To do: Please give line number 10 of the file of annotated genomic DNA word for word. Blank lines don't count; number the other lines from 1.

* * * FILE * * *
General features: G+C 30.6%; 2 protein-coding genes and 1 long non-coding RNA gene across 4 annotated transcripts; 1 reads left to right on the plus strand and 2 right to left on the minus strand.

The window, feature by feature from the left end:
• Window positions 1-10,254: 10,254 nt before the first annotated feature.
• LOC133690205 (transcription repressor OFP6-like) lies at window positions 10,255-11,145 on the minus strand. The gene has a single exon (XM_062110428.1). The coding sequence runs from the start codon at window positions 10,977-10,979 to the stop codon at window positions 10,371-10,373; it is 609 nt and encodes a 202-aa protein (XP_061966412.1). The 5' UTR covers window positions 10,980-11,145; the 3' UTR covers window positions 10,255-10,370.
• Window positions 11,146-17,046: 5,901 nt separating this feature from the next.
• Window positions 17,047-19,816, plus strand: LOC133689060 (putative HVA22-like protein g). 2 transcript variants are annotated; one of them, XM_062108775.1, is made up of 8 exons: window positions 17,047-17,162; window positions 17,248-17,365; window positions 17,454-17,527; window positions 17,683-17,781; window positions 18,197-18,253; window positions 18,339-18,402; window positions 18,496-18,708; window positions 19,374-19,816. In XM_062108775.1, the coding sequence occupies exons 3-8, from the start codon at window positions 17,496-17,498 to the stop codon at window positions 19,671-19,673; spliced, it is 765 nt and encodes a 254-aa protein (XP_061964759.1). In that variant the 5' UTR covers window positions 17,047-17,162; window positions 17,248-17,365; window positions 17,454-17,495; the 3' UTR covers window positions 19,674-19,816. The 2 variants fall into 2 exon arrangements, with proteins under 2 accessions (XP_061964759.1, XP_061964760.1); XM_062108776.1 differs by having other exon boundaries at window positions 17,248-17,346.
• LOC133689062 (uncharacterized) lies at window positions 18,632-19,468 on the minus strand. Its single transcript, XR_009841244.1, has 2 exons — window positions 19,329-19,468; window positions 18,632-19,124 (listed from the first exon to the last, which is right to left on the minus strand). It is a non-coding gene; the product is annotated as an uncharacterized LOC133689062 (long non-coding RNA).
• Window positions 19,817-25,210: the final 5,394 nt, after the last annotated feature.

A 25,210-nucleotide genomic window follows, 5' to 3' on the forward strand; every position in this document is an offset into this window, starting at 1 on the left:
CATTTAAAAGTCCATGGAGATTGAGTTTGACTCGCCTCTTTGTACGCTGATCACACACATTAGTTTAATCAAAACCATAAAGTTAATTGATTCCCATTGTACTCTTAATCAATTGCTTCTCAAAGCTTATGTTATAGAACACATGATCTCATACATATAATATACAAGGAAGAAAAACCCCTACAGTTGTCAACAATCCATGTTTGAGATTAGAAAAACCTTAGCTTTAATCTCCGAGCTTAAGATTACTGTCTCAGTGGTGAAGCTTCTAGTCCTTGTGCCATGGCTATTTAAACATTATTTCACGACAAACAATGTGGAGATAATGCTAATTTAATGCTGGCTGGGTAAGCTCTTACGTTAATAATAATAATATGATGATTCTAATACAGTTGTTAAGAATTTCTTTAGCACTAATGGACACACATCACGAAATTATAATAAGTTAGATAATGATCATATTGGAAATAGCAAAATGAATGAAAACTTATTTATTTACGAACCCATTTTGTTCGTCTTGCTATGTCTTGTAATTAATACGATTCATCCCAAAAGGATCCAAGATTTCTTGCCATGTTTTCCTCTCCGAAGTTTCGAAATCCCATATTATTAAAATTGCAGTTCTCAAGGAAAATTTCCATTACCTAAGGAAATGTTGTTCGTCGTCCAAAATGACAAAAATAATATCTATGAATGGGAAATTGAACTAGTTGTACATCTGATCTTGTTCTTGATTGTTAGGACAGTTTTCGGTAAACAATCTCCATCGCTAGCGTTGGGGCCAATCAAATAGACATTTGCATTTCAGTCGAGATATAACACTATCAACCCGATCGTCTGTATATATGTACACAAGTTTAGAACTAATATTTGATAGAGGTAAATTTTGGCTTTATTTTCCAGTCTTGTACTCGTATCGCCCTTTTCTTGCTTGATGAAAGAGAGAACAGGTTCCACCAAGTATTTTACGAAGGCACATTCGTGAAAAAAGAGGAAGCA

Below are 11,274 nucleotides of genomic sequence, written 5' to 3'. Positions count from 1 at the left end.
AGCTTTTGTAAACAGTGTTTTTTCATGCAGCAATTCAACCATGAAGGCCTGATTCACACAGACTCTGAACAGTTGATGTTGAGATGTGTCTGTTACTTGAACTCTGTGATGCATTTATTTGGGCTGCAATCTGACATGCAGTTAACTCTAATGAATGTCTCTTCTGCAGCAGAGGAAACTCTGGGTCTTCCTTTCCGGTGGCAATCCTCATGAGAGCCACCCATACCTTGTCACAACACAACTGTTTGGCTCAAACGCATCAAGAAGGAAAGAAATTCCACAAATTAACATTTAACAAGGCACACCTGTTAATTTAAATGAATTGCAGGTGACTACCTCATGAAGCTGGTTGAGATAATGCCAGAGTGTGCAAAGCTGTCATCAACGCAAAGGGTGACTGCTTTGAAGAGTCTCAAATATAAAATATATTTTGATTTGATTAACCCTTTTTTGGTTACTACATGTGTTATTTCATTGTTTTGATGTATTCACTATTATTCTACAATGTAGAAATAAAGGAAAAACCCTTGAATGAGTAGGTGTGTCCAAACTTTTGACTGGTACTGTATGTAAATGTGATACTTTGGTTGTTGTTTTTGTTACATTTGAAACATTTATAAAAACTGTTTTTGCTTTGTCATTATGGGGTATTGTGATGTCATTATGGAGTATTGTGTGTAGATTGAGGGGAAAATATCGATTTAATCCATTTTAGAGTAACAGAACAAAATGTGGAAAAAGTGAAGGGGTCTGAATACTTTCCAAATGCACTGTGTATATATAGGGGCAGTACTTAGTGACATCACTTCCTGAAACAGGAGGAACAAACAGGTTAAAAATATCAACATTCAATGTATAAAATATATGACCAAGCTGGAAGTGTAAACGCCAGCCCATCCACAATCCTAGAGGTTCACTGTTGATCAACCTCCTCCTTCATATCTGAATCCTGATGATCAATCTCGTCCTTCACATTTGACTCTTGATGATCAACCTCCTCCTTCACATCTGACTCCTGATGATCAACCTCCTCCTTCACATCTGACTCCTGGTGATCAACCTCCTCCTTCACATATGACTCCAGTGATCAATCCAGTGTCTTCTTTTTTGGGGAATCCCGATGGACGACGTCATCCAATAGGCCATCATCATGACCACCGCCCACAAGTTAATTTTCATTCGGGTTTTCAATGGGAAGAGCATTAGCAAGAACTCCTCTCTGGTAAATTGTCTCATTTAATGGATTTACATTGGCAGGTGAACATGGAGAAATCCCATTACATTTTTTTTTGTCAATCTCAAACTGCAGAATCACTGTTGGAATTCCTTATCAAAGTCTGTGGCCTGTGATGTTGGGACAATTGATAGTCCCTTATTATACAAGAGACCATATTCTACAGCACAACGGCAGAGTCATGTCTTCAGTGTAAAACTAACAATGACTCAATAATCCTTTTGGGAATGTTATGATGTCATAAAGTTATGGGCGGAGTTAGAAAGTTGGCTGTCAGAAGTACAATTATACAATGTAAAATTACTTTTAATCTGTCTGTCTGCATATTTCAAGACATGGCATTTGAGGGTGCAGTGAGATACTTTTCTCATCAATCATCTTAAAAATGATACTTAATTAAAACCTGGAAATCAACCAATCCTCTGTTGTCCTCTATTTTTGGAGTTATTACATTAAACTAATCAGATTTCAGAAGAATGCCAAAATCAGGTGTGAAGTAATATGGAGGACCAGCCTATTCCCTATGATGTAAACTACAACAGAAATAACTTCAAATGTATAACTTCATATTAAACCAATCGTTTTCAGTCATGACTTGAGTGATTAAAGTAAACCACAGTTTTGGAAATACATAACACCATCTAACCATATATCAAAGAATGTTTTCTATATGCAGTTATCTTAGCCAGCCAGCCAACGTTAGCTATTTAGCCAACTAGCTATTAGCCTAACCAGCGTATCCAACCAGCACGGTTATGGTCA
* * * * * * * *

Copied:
CATTTAAAAGTCCATGGAGATTGAGTTTGACTCGCCTCTTTGTACGCTGATCACACACATTAGTTTAATCAAAACCATAAAGTTAATTGATTCCCATTGTACTCTTAATCAATTGCTTCTCAAAGCTTATGTTATAGAACACATGATCTCATACATATAATATACAAGGAAGAAAAACCCCTACAGTTGTCAACAATCCATGTTTGAGATTAGAAAAACCTTAGCTTTAATCTCCGAGCTTAAGATTACTGTCTCAGTGGTGAAGCTTCTAGTCCTTGTGCCATGGCTATTTAAACATTATTTCACGACAAACAATGTGGAGATAATGCTAATTTAATGCTGGCTGGGTAAGCTCTTACGTTAATAATAATAATATGATGATTCTAATACAGTTGTTAAGAATTTCTTTAGCACTAATGGACACACATCACGAAATTATAATAAGTTAGATAATGATCATATTGGAAATAGCAAAATGAATGAAAACTTATTTATTTACGAACCCATTTTGTTCGTCTTGCTATGTCTTGTAATTAATACGATTCATCCCAAAAGGATCCAAGATTTCTTGCCATGTTTTCCTCTCCGAAGTTTCGAAATCCCATATTATTAAAATTGCAGTTCTCAAGGAAAATTTCCATTACCTAAGGAAATGTTGTTCGTCGTCCAAAATGACAAAAATAATATCTATGAATGGGAAATTGAACTAGTTGTACATCTGATCTTGTTCTTGATTGTTAGGACAGTTTTCGGTAAACAATCTCCATCGCTAGCGTTGGGGCCAATCAAATAGACATTTGCATTTCAGTCGAGATATAACACTATCAACCCGATCGTCTGTATATATGTACACAAGTTTAGAACTAATATTTGATAGAGGTAAATTTTGGCTTTATTTTCCAGTCTTGTACTCGTATCGCCCTTTTCTTGCTTGATGAAAGAGAGAACAGGTTCCACCAAGTATTTTACGAAGGCACATTCGTGAAAAAAGAGGAAGCA